javascript-optional-argument

Javascript Optional Arguments – Why so serious?

We work with Javascript every day and don’t know Javascript Optional Arguments like a Jerk. Before we begin, let me show you an example. Please tell me that it can run or not.

1. Start with example

function doSomething(x) { return x * 2; }

console.log(doSomething(2, true, "Kieblog"));

doSomething function declares with only one argument x. But when we call it in console, we put three arguments, but it’s OK. That’s why I told you that Arguments function in Javascript is a Jerk.

We defined doSomething with only one parameter. Yet when we call it with three, the language doesn’t complain. It ignores the extra arguments and computes the doSomething of the first one.

It takes a little bit difficult for Java developer to understand Javascript Optional Arguments. But we have no choice, need to follow and remember it.

2. Why it happened?

Don’t like Java, Javascript is a rich man. Don’t care about many things about the Arguments. We can pass one, pass two, pass three.

JavaScript is extremely broad-minded about the number of arguments you pass to a function. If you pass too many, the extra ones are ignored.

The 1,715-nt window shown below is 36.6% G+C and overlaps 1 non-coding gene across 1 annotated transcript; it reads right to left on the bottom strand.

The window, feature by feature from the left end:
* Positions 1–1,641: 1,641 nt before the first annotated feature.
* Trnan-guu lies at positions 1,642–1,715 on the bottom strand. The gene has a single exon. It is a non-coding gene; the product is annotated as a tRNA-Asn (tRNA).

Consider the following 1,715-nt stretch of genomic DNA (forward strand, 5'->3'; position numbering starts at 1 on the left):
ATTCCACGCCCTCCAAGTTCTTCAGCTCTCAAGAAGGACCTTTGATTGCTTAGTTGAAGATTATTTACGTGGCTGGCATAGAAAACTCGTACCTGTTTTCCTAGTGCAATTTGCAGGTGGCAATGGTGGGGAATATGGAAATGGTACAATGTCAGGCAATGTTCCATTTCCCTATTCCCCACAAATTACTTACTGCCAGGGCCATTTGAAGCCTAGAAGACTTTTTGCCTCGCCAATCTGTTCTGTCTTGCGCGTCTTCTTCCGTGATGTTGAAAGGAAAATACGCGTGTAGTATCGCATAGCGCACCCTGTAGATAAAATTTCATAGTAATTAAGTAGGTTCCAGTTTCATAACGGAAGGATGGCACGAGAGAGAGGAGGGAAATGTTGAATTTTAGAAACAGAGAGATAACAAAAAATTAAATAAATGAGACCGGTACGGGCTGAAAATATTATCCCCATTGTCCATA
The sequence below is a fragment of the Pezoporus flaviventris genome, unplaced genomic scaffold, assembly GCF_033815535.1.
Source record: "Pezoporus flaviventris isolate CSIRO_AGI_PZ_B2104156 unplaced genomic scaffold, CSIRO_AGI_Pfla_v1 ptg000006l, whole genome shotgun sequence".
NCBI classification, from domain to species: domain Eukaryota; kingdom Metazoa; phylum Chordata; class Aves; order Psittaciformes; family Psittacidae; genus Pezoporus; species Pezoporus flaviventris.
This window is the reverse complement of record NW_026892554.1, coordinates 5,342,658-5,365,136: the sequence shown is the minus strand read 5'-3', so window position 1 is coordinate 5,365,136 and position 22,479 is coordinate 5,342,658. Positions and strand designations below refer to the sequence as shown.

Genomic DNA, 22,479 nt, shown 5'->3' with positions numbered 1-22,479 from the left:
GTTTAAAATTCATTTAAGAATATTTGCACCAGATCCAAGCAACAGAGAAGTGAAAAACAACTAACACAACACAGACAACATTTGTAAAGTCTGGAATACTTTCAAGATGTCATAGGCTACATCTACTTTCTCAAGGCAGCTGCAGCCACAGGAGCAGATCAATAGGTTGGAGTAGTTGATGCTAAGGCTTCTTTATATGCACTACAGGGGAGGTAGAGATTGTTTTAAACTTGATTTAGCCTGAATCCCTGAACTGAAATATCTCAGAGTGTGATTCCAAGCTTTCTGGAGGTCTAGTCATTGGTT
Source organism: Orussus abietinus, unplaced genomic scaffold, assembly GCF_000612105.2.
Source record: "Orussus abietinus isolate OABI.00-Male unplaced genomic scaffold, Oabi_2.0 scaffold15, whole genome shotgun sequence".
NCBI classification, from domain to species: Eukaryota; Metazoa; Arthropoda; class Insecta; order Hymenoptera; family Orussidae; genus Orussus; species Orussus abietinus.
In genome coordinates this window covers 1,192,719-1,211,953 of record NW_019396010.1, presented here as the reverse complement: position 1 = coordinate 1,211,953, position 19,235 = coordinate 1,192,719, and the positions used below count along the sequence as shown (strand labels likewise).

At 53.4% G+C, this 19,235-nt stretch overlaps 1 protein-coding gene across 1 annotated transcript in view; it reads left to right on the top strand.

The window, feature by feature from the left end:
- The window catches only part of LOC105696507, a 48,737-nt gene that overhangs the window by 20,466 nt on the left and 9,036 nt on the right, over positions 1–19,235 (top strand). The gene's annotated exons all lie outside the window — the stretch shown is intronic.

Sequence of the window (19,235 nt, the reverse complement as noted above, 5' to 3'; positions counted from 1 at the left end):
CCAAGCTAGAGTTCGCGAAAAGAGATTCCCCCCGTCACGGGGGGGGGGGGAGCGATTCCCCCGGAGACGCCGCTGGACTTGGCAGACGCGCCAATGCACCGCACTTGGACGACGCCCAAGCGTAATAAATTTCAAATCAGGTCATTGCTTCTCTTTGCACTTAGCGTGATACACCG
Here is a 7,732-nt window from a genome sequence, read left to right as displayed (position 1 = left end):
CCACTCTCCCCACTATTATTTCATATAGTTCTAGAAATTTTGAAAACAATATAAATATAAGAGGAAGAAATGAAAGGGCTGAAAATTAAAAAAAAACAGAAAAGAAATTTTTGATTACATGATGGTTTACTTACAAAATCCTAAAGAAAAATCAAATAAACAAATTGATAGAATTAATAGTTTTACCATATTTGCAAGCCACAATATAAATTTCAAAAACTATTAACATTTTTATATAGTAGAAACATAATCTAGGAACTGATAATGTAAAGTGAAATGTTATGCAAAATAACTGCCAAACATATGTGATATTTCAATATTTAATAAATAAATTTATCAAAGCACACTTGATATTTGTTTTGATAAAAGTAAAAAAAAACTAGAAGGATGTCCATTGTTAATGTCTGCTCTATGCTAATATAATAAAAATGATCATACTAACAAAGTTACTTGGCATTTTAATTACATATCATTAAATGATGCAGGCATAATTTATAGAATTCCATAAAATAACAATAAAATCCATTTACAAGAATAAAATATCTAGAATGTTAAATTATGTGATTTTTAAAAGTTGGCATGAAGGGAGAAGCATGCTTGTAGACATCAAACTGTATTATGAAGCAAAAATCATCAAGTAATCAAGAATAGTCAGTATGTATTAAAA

Otherwise, if you pass too few, the missing parameters get assigned the value undefined

For example, this minus function tries to imitate the-operator by acting on either one or two arguments.

If the argument in function don’t have value when we call it, the default value is undefined.

function minus(a, b) {
  if (b === undefined) return -a;
  else return a - b;
}
console.log(minus(10));
// → -10
console.log(minus(10, 5));
// → 5

3. The default value

When working with Javascript Optional Arguments, we need to know how to set a default value if the function doesn’t pass the value. Like this:

If you write an operator after a parameter, followed by an expression, the value of that expression will replace the argument when it is not given.

For example, this version of power makes its second argument optional. If you don’t provide it or pass the value undefined, it will default to two, and the function will behave like square

// If no pass value -> the exponent will get 2 is default value
function power(base, exponent = 2) {
  let result = 1;
  for (let count = 0; count < exponent; count++) {
    result *= base;
  }
  return result;
}
console.log(power(4));
// → 16
console.log(power(2, 6));
// → 64
Javascript Optional Arguments
It seem Javascript Arguments is better than Java, flexible and easy to understand

4. Reference for Javascript Optional Arguments

Thank for reading my post. Don’t forget to like Facebook page!. Happy coding!

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